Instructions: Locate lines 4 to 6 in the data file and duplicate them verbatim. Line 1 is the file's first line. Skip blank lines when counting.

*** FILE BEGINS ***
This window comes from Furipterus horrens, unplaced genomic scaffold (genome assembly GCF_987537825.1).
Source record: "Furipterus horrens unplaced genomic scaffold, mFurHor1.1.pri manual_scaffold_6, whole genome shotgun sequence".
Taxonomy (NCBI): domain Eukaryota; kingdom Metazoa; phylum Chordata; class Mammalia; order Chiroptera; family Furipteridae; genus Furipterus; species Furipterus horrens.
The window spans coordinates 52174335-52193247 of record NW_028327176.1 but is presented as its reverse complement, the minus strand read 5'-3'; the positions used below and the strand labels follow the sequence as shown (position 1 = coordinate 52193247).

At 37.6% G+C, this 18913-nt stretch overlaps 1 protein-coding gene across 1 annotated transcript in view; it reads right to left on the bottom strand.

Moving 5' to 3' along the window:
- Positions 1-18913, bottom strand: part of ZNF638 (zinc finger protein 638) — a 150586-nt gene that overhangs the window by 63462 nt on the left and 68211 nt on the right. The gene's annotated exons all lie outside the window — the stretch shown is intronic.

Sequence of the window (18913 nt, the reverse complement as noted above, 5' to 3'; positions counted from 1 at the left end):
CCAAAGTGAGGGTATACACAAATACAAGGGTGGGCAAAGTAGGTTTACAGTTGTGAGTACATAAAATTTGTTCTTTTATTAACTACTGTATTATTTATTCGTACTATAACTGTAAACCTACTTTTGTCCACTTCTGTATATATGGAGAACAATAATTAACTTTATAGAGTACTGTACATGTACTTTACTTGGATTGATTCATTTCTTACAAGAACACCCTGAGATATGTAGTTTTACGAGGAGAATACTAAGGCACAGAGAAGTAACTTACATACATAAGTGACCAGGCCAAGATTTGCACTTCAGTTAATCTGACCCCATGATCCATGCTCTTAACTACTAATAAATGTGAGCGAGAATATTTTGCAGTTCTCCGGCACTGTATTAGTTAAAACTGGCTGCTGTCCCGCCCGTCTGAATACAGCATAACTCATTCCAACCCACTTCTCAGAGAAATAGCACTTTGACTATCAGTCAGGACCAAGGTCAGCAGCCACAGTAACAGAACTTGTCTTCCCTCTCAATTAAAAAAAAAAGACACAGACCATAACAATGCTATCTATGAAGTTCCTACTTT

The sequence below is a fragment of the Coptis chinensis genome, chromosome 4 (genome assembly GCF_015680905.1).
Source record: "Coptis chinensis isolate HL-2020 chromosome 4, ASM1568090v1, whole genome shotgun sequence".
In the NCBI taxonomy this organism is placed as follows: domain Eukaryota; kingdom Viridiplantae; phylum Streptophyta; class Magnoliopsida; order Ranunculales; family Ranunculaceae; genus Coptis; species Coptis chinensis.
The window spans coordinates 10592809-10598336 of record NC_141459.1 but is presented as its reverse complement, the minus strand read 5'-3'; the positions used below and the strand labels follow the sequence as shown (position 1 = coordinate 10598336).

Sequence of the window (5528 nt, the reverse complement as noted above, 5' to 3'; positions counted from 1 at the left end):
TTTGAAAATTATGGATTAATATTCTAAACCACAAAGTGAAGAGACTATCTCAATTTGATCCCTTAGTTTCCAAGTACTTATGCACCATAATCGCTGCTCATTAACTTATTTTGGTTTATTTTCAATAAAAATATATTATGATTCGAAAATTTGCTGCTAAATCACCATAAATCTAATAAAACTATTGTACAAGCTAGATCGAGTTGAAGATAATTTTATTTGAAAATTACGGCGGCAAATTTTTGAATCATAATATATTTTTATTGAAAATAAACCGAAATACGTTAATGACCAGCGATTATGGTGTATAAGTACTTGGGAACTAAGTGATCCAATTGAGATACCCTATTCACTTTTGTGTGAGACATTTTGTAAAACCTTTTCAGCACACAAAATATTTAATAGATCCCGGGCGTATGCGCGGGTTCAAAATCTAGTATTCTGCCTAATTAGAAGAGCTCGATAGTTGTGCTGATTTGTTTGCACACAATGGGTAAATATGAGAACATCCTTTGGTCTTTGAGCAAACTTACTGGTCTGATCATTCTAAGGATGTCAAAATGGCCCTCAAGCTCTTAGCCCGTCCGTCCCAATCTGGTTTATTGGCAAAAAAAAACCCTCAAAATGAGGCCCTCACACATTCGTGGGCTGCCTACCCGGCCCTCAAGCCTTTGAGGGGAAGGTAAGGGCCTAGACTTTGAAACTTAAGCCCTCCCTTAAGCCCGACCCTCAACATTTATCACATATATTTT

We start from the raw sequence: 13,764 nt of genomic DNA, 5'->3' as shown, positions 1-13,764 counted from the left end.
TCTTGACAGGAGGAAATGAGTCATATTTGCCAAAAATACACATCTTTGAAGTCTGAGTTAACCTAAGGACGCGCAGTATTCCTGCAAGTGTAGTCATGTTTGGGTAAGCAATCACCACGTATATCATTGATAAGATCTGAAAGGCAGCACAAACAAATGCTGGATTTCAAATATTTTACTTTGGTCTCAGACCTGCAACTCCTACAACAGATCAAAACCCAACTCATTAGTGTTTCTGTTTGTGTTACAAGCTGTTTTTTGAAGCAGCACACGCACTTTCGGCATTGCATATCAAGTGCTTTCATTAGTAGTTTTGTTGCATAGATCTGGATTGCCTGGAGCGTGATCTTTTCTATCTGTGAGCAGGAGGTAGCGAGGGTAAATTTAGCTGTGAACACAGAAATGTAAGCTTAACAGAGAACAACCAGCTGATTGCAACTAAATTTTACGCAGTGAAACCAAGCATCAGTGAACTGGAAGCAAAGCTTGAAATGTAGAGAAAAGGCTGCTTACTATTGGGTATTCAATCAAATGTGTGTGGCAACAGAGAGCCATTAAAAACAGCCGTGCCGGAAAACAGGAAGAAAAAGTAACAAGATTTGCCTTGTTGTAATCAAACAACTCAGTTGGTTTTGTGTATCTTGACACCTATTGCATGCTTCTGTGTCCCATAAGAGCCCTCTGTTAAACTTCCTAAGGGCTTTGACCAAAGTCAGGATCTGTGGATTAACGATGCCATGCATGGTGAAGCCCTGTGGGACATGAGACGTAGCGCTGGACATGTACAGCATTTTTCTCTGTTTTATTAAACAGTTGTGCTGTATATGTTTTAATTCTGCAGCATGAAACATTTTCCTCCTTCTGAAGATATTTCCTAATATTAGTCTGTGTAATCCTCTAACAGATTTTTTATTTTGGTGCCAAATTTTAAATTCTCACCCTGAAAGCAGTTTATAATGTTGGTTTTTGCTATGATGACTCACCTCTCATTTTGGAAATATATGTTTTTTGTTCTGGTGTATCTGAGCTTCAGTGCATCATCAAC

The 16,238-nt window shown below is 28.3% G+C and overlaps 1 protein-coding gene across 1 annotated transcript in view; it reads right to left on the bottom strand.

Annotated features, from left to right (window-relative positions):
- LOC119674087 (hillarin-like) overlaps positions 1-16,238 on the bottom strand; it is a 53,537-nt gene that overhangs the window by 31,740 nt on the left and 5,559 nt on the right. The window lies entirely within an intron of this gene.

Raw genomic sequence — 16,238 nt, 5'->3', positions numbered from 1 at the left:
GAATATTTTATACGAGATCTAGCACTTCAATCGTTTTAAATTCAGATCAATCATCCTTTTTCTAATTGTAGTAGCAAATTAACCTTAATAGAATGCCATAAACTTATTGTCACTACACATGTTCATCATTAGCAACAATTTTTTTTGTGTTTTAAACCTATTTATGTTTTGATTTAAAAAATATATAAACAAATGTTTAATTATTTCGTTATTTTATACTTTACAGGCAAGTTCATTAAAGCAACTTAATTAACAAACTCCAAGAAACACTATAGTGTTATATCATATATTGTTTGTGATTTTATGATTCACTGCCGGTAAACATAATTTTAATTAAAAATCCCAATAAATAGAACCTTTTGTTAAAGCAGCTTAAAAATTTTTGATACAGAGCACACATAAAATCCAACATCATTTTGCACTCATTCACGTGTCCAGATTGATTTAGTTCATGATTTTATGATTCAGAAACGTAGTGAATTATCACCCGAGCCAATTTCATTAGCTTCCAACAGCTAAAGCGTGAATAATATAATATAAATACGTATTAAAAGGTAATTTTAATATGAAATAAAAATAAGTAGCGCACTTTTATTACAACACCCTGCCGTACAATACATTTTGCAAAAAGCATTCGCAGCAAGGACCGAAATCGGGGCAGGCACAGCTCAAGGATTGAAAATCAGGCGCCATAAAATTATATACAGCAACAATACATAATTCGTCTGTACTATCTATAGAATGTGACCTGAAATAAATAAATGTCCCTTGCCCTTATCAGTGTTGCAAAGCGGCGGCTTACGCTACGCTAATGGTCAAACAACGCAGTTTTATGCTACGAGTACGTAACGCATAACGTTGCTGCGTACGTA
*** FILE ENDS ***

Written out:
The window spans coordinates 52174335-52193247 of record NW_028327176.1 but is presented as its reverse complement, the minus strand read 5'-3'; the positions used below and the strand labels follow the sequence as shown (position 1 = coordinate 52193247).

At 37.6% G+C, this 18913-nt stretch overlaps 1 protein-coding gene across 1 annotated transcript in view; it reads right to left on the bottom strand.

Moving 5' to 3' along the window: